Dispute Over Venue for Lac-Megantic Wrongful Death Claims Heats Up
Chicago, IL (Law Firm Newswire) May 14, 2014 – A federal judge in Portland, Maine recently heard arguments on whether Illinois or Maine will be the proper jurisdiction for a recent, tragic wrongful death case.
Nineteen wrongful death claims have risen from the July 2013 derailment of a Montreal, Maine and Atlantic (MMA) Railway train in Lac-Megantic, Quebec, Canada. The accident resulted in at least 42 deaths.
The trustee overseeing MMA during bankruptcy proceedings moved to transfer the wrongful death cases to Maine. The company hopes to consolidate actions associated with its bankruptcy.
Attorneys representing the victims' families opposed the motion, in part because Maine has a $500,000 cap on wrongful death damages. Illinois has no such cap.
The wrongful death claims were filed in Illinois, where RailWorld Inc., the company that owned MMA, is based. In some of the suits, MMA was initially named as a defendant, but it was later dropped because bankruptcy law dictates that wrongful death claims associated with a company filing for bankruptcy be handled in the district court where the bankruptcy is handled.
“The dispute over the venue for these cases is not surprising, as so much is at stake,” says Paul Greenberg, a Chicago wrongful death attorney not involved in the case.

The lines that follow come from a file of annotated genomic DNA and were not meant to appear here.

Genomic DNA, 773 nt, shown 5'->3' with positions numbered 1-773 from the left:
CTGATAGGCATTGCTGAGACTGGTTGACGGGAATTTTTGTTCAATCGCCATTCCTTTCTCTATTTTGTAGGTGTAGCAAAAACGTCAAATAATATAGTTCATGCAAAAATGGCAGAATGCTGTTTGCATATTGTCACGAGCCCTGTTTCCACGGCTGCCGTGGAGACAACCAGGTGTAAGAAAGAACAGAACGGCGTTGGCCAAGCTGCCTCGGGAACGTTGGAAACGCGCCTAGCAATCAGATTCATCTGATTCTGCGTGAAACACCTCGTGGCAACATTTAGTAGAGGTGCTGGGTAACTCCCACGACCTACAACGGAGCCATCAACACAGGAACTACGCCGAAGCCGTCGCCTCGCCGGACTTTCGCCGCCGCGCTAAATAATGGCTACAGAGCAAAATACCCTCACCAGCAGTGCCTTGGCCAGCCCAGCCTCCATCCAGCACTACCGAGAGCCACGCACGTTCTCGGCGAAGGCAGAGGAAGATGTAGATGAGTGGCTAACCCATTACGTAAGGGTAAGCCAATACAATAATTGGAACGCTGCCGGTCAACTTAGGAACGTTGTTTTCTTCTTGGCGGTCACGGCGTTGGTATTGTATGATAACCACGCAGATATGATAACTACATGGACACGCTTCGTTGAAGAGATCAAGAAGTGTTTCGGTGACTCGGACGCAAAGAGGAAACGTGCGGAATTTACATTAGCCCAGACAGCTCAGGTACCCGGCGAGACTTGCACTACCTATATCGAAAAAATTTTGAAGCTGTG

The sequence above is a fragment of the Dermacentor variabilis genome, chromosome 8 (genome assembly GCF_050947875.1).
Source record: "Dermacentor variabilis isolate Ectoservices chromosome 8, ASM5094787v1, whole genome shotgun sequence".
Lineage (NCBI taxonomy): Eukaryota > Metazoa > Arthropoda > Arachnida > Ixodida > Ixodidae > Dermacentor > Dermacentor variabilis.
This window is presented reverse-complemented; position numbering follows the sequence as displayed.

Attorneys for the victims' families argued that, because MMA was dropped as a defendant, the lawsuits would not affect MMA's bankruptcy. The trustee for MMA argued that case law supported his position that the wrongful death claims were still related to the bankruptcy and could have an effect on it. By his reasoning, they should be heard in the same district court where the bankruptcy is being handled.
A firm that represents some of the plaintiffs has proposed that former U.S. Senator George J. Mitchell oversee the allocation of available funds from the MMA bankruptcy to the victims' families. MMA's trustee characterized the proposal as a tactic by plaintiffs' attorneys to keep the cases in Illinois with oversight by the former Maine senator.
Fortress Investment Group, a New York investment firm, purchased MMA's assets for $15.85 million at a bankruptcy auction. However, the company's creditors claims they are owed $40 million. Even that figure does not include the wrongful death claims, which are estimated to total approximately $50 million.
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